I’m in the business of recreating experience.

This includes an approach that translates imagined architectural concepts (improvisational drawings and paintings) into sculpture.

I’ve mostly balanced my studio time between painting and sculpture. It’s not a rigid divide. In fact it’s more about dissolving boundaries between them.

I also paint to show others how I see and I value how direct perceptual experience is conveyed. Mine is an abbreviated naturalism, “borrowed” from on-site studies of buildings, table tops, whatever intrigues me visually. It’s important for me to connect this balance, through naturalism, between direct observation and invention, to my imagined forms.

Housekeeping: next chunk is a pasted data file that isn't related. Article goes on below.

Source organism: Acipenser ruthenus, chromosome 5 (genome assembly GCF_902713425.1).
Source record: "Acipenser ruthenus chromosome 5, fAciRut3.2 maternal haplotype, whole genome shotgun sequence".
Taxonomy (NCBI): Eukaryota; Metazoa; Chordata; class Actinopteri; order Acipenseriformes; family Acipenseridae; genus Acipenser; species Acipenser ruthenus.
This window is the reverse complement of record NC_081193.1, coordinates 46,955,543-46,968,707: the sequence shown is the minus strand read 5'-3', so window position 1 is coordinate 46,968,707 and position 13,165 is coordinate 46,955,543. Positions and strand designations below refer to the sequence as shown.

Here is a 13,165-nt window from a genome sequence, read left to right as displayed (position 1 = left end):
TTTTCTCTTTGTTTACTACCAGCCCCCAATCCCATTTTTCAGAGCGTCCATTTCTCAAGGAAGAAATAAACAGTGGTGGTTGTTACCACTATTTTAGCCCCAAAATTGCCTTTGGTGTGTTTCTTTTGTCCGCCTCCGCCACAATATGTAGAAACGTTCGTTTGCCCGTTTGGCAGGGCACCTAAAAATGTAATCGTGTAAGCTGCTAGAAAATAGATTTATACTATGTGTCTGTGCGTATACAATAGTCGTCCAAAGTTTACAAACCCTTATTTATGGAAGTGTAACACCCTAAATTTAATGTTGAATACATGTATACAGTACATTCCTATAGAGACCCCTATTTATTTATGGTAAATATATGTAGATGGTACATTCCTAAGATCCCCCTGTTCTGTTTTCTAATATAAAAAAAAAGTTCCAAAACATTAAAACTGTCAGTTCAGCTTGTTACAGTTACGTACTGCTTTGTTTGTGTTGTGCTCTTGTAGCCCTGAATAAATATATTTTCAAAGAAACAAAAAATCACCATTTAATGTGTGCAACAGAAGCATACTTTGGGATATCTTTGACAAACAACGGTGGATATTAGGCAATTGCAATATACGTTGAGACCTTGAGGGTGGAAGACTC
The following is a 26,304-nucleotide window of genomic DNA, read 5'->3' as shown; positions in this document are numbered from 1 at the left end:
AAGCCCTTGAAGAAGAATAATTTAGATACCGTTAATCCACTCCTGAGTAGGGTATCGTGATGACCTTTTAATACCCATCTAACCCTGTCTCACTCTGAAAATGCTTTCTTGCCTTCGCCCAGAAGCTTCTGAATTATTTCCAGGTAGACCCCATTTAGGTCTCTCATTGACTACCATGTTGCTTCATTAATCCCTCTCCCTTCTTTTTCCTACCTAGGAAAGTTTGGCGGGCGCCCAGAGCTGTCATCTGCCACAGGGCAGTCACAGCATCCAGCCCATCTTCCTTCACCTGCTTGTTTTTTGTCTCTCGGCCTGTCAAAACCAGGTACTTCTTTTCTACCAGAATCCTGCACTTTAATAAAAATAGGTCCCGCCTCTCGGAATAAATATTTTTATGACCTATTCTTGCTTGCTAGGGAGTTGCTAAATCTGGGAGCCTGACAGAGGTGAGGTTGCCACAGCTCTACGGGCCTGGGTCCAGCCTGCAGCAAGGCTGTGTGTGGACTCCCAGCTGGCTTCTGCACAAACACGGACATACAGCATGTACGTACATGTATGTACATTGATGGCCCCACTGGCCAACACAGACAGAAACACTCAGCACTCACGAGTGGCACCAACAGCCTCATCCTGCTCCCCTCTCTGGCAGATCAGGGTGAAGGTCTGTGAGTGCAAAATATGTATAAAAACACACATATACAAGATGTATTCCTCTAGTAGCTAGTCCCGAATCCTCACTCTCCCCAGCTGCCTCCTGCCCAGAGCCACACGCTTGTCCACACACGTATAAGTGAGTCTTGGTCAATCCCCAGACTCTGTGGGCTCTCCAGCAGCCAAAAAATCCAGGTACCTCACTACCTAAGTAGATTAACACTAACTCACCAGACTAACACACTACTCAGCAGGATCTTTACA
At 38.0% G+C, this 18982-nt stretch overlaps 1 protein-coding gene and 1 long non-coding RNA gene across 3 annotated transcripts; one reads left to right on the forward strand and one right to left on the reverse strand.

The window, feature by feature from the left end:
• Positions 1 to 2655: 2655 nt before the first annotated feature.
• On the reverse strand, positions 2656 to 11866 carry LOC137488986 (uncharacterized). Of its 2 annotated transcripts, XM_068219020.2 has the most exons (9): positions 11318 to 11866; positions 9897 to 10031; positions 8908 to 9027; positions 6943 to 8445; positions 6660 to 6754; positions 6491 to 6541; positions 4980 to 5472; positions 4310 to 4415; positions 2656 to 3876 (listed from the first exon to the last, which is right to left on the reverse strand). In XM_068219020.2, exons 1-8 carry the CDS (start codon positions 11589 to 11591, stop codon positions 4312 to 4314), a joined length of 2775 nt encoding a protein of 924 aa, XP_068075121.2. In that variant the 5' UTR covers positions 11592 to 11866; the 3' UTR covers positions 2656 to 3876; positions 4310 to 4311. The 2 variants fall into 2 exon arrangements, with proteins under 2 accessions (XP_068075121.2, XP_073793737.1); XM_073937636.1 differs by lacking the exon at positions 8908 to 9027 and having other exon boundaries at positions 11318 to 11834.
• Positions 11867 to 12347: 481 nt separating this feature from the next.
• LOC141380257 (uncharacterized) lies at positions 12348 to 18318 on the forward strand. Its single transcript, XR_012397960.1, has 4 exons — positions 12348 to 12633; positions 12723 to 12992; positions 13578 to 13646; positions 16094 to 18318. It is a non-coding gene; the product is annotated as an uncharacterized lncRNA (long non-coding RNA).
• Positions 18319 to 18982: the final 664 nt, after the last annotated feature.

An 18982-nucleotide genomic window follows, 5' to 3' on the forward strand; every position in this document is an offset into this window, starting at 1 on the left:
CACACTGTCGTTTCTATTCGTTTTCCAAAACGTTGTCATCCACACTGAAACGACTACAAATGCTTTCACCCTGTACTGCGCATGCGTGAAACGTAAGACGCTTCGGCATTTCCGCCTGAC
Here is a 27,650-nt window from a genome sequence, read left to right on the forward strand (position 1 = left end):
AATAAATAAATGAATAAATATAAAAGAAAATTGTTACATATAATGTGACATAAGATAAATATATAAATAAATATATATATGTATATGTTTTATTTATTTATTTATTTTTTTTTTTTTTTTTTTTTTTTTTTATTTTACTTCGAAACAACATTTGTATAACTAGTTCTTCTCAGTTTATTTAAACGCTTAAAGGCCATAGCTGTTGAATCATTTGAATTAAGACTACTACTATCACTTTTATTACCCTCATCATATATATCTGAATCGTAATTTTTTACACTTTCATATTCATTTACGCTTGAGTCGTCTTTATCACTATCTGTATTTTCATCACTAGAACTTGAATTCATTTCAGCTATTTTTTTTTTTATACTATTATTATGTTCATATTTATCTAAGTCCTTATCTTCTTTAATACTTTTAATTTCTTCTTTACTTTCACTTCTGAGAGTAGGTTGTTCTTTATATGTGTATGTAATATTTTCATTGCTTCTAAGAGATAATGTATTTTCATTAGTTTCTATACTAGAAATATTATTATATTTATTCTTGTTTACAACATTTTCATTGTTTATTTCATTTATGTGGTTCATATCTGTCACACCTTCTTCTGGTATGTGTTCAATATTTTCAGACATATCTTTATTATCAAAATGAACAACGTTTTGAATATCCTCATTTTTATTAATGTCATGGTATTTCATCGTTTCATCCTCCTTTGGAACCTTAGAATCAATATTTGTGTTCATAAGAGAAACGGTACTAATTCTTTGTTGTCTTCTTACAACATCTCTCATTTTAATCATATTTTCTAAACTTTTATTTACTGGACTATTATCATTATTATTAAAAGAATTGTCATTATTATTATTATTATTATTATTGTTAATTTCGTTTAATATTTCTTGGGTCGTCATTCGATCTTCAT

My drawings are imagery concepts that transpose into paintings or sculptures. My paintings also double as concept tryouts for sculptures. They help me find my forms, but I’m as conscious of them as fields of color and light.

Much of my work relates to architecture and design. I first fell in love with Architecture when I realized I was looking at an idea that was first conceived on a two dimensional plane. As in architectural practice, these drawings and in-scale prototypes also serve as representations of larger works. 

At the time when Vasari spoke of the term “disegno” as the father of the three arts, it was possible for a painter, sculptor or architect to extend their practice to any other of the three fields. As drawing is essential to my envisioning process, this resonates for me today.